This lesson covers the fundamental concepts of hydrodynamics, focusing on incompressible Navier-Stokes equations. It delves into the governing equations, vorticity, conservation laws, and provides illustrative examples to explain these concepts. The lesson also discusses the continuum approximation, incompressible flows, and the continuity equation. It further explains the concept of nondimensionalization and its importance in fluid mechanics, plasma physics, and other fields. The lesson concludes with a discussion on the material derivative and its applications in various fields.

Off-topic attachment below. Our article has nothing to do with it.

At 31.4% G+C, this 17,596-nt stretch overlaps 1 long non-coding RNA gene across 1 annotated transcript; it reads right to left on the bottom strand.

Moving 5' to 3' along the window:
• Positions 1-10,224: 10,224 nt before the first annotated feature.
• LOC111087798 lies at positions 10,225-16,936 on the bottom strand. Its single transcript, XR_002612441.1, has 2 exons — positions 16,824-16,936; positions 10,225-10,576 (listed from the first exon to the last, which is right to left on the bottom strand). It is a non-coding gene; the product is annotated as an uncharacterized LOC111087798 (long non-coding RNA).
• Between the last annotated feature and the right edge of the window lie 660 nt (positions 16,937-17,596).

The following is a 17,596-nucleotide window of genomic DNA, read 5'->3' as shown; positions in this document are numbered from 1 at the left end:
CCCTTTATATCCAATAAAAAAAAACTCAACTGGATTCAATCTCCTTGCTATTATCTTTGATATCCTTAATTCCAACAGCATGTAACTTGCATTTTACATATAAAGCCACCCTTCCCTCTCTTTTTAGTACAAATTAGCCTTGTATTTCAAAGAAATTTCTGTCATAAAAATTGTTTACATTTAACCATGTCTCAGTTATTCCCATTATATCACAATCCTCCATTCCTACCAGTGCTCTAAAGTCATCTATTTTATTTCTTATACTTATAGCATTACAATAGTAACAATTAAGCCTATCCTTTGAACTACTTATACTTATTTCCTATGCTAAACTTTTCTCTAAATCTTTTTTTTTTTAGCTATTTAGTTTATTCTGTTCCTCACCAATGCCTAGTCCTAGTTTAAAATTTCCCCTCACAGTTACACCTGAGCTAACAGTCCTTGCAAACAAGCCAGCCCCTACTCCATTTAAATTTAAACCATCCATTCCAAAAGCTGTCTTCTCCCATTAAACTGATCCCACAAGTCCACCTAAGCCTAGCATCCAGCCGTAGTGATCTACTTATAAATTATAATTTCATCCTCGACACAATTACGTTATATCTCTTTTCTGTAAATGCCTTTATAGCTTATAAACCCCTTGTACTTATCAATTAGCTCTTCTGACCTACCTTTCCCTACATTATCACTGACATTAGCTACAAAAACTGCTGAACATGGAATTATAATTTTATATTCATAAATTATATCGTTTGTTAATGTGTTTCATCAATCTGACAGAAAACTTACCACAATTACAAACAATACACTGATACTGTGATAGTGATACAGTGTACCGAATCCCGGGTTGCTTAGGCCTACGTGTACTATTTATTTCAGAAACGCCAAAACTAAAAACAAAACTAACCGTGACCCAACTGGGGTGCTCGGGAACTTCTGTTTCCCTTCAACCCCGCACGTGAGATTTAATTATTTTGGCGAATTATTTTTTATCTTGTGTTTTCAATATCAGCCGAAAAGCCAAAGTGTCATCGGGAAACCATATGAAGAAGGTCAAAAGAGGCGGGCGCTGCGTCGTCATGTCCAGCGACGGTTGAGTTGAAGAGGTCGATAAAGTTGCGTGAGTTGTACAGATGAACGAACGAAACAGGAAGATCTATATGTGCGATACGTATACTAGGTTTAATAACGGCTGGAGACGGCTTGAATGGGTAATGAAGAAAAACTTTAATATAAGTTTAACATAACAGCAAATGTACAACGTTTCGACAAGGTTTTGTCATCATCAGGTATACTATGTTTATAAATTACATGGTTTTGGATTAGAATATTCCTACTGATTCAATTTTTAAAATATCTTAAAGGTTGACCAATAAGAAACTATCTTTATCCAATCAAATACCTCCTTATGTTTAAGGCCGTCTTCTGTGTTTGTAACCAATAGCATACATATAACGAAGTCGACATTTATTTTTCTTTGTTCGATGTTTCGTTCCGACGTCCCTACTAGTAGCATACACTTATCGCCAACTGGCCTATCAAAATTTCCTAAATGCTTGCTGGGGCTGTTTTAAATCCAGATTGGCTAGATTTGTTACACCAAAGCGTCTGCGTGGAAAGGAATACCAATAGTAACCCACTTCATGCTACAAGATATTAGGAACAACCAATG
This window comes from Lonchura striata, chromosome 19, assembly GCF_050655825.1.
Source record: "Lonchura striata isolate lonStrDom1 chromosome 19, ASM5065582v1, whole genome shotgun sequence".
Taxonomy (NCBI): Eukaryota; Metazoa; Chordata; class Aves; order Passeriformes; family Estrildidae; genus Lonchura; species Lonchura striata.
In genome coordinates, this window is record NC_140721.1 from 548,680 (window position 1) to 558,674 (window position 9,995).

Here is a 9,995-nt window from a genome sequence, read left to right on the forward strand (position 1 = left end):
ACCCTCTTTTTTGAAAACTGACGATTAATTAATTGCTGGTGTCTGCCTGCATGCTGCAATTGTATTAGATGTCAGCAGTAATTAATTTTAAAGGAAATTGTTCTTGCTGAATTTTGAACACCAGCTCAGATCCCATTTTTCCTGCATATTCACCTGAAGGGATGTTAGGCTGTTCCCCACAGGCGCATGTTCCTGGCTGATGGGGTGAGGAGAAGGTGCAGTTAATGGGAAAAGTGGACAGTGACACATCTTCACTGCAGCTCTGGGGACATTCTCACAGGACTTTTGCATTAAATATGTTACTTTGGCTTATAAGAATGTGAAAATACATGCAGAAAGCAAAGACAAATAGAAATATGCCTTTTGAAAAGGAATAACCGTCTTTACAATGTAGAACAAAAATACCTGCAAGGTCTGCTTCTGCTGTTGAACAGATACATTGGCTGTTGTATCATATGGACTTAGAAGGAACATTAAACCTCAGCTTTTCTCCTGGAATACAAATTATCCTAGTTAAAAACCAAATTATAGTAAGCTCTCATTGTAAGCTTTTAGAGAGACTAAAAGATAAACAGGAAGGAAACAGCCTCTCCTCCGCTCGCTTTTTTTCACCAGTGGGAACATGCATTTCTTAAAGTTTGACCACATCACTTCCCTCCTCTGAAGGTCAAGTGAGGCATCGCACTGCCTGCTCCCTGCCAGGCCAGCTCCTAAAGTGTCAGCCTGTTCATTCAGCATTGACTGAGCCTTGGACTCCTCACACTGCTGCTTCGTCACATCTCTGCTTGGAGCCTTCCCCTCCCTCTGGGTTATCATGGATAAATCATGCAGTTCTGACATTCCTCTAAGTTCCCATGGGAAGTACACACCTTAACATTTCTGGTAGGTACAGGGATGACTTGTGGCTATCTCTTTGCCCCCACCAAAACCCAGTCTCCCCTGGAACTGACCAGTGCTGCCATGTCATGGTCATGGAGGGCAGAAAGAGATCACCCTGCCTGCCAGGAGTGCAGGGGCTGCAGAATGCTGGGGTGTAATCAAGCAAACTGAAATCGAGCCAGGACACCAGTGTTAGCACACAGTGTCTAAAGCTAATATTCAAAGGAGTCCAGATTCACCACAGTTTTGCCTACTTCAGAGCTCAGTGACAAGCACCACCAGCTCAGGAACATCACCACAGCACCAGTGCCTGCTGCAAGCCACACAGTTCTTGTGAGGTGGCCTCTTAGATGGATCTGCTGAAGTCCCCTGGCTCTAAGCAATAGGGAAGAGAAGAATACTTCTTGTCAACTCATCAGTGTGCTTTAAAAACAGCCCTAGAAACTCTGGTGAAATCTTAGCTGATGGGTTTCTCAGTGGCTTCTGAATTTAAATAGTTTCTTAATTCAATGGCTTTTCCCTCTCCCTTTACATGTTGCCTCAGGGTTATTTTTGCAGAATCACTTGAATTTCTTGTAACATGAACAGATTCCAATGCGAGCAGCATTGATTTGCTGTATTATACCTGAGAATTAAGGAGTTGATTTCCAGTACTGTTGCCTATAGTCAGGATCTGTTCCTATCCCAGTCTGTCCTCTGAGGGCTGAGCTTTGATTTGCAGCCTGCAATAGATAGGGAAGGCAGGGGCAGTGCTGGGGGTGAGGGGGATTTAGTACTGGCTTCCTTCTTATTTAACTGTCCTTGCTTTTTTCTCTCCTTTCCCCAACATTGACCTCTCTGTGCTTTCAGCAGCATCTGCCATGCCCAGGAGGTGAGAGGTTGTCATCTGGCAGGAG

- The Navier-Stokes equation is a fundamental principle in fluid dynamics that describes the motion of viscous fluid substances.
- The continuum approximation is used when the length of interest is much larger than the mean free path length.
- Incompressible flows are assumed when the fluid's speed is much lower than the sound speed.
- The continuity equation is a mathematical representation of the conservation of mass.
- Nondimensionalization is a critical tool in fluid mechanics and other fields as it helps to map one system to another.
- The material derivative, also known as the total derivative, is used to determine how a quantity (like energy or velocity field) changes as it moves with the fluid.

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